On 16 October 2020, in France, schoolteacher Samuel Paty was murdered for showing his class caricatures of the Prophet Muhammad. The vast majority of French political leaders immediately declared their support for the teacher and condemned the attack. During a ceremony held in Paty’s honour, Emmanuel Macron promised that France “will not give up religious cartoons.” In response, several Muslim countries, including Iran, Jordan, Algeria and Turkey, condemned the French president and called for a boycott of French goods. Recep Tayyip Erdogan even questioned Macron’s mental health.
Since the Charlie Hebdo attack of 7 January 2015, a death threat has hung over all who might be tempted to caricature the Prophet Muhammad. In early 2020, a 16-year-old French girl received tens of thousands of death threats for criticizing Islam on Instagram; she had to change schools several times for her safety.
Despite these tragic events, Emmanuel Macron has maintained his stance in defence of free speech. He tweeted: “Our history is one of the fight against tyranny and fanaticism. We will continue that fight. We will respect all differences in a spirit of peace.” This statement reflects the traditional French conception of free speech. According to French law, insulting a religion, even in a particularly virulent way, is allowed; insulting people based on their faith is not.
Nevertheless, following several terrorist attacks, many citizens and politicians in both France and the English-speaking world continue to advocate banning religious caricatures. In this context, a review of the historical and philosophical rationales for free speech protections may be helpful.
In France, freedom of speech is guaranteed by the “Declaration of the Rights of Man and of the Citizen of 1789,” which calls it “one of the most precious rights of man” (Article XI). The foundational French conception of free speech rights differs from the American one. While the First Amendment, enacted in 1791, simply prohibits Congress from “abridging the freedom of speech,” the French Declaration of 1789 includes explicit exceptions: “no one may be disturbed on account of his opinions, even religious ones, as long as the manifestation of such opinions does not interfere with the established Law and Order”; and “any citizen may speak, write and publish freely, except what is tantamount to the abuse of this liberty in the cases determined by Law.” (French law has allowed citizens to insult religion since the 1881 abolition of the crime of blasphemy, under the 29 July 1881 Freedom of the Press law, which also legalised the related secular crime of infringing upon religious morality.) Perhaps due to this historical difference, current French law tends to limit free speech more than American law does—for example, it prohibits incitement to racial hatred, under the Pleven Act of 1972, and Holocaust denial, under the Gayssot Act of 1990.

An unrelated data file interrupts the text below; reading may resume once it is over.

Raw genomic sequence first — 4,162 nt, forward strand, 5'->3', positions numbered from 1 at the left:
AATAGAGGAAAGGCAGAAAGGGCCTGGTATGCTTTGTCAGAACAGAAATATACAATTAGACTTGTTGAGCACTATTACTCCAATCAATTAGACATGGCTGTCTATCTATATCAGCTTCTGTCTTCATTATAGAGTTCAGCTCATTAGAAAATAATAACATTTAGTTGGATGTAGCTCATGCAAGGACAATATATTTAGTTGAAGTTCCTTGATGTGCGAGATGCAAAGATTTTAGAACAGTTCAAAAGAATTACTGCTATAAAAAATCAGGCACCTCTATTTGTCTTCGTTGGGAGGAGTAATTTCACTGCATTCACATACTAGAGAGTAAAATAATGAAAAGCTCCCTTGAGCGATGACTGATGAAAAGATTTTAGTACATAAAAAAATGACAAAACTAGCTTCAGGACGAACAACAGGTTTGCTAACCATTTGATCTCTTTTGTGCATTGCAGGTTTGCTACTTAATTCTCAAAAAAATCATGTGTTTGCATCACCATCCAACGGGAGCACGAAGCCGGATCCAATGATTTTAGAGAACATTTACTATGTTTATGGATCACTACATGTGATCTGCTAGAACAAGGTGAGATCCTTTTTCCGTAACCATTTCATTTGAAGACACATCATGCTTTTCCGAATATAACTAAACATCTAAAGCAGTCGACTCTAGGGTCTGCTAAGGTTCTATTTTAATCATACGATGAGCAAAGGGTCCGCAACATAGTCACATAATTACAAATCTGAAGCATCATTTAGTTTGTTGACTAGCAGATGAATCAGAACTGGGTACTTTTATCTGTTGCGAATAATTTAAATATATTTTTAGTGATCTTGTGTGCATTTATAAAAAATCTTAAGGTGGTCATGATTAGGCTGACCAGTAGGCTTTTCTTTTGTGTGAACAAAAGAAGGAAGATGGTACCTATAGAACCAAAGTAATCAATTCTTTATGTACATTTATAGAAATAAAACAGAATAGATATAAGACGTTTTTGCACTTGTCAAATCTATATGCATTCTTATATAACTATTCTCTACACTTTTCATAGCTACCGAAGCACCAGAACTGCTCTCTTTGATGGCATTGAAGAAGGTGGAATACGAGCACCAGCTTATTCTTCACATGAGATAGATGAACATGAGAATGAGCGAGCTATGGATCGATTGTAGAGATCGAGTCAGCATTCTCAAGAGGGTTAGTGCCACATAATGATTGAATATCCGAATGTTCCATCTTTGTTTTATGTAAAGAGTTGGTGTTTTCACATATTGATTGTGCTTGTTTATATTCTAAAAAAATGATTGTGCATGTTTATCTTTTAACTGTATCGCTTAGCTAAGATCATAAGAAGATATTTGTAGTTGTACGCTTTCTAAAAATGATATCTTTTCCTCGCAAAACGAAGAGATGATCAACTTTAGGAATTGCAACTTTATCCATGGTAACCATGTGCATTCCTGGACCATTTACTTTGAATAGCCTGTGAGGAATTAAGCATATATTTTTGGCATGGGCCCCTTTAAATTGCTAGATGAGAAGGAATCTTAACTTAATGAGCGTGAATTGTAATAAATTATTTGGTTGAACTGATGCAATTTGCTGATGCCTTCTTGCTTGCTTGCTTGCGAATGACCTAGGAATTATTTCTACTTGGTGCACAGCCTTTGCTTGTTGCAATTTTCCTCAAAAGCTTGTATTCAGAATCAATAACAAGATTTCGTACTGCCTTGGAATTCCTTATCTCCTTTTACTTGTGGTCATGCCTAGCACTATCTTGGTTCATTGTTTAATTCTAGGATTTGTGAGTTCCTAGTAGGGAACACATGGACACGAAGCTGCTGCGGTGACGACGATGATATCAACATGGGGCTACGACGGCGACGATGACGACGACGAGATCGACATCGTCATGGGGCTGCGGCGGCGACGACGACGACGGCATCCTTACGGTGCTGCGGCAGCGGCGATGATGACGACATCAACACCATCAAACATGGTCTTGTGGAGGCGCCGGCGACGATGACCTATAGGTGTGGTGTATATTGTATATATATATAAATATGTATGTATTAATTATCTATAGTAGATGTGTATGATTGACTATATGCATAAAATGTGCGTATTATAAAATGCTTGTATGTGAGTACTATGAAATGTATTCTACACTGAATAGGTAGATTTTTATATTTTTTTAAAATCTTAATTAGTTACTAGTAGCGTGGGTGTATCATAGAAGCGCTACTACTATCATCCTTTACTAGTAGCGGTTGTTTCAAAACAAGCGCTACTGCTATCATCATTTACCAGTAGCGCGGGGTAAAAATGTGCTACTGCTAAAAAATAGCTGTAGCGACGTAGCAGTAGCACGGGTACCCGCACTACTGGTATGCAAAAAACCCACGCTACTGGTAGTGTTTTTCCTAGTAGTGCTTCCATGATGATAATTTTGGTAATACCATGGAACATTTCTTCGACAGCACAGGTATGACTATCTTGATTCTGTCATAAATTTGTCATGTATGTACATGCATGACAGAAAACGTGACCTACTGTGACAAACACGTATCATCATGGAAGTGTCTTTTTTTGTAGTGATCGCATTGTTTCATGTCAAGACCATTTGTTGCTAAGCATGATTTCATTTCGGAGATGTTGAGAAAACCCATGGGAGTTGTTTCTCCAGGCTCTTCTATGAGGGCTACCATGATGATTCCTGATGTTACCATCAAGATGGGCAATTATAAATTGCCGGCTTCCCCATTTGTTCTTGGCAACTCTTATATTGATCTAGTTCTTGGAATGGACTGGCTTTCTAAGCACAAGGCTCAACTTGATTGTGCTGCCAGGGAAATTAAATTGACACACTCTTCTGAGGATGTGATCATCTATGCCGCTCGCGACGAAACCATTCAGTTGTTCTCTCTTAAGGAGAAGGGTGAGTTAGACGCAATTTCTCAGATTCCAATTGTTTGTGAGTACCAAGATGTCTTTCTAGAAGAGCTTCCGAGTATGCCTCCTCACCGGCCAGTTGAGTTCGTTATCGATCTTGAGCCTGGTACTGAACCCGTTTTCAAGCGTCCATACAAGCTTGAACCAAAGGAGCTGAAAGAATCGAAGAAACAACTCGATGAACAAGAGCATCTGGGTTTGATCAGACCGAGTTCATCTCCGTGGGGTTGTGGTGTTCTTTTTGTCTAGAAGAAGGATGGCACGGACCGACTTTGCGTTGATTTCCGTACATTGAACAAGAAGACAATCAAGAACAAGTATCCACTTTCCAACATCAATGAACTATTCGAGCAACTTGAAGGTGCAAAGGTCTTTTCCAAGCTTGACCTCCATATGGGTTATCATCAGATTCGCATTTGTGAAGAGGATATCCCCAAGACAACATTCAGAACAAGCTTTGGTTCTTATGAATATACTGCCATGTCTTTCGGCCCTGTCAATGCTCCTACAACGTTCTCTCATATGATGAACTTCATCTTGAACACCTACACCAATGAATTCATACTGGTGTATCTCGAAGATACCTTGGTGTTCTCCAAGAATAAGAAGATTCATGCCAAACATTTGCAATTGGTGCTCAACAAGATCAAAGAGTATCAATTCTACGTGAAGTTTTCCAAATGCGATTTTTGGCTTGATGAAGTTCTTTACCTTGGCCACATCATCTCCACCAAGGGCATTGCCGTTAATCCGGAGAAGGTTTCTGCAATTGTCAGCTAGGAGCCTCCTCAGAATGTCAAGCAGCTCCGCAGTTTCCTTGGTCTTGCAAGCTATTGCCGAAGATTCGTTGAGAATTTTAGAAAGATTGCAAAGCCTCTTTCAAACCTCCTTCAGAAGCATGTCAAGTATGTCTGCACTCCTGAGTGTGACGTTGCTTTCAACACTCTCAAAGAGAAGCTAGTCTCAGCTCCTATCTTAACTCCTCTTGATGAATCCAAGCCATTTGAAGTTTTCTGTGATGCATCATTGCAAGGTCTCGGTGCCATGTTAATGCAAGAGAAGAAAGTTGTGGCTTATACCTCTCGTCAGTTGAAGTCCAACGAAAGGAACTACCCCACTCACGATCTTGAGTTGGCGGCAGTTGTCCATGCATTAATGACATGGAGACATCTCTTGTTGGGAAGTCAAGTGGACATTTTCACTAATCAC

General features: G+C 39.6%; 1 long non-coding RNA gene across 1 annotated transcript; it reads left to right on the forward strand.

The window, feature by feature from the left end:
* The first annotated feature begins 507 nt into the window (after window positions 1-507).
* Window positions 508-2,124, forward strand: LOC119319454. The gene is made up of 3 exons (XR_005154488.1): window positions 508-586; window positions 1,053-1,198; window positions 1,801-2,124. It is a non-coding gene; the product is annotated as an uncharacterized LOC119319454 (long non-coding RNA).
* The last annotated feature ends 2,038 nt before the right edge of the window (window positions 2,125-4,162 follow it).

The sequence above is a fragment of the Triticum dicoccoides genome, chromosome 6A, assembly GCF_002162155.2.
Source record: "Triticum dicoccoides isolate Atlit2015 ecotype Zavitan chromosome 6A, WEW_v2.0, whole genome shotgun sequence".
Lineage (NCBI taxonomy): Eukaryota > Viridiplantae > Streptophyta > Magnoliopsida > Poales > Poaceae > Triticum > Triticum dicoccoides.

Yet both the US and France have long seen freedom of speech as a fundamental right intimately related to democracy. Indeed, the US Founding Fathers and the drafters of the French Declaration of 1789 exchanged ideas on the topic. For example, Lafayette consulted Thomas Jefferson before submitting his draft of a Declaration of Rights to the French Assembly.
Freedom of Speech in the History of French Philosophy
The different approaches to free speech taken by the founders of the French and American democracies mirror the disagreements on the topic between Rousseau and Voltaire, the French Enlightenment thinkers whose writings helped to clinch victory against religious and political oppression in France and to inspire the US Declaration of Independence. While both thinkers defended the ideals of liberty and free expression, their different rationales led them to recommend different approaches, and their famous disagreement still reverberates today.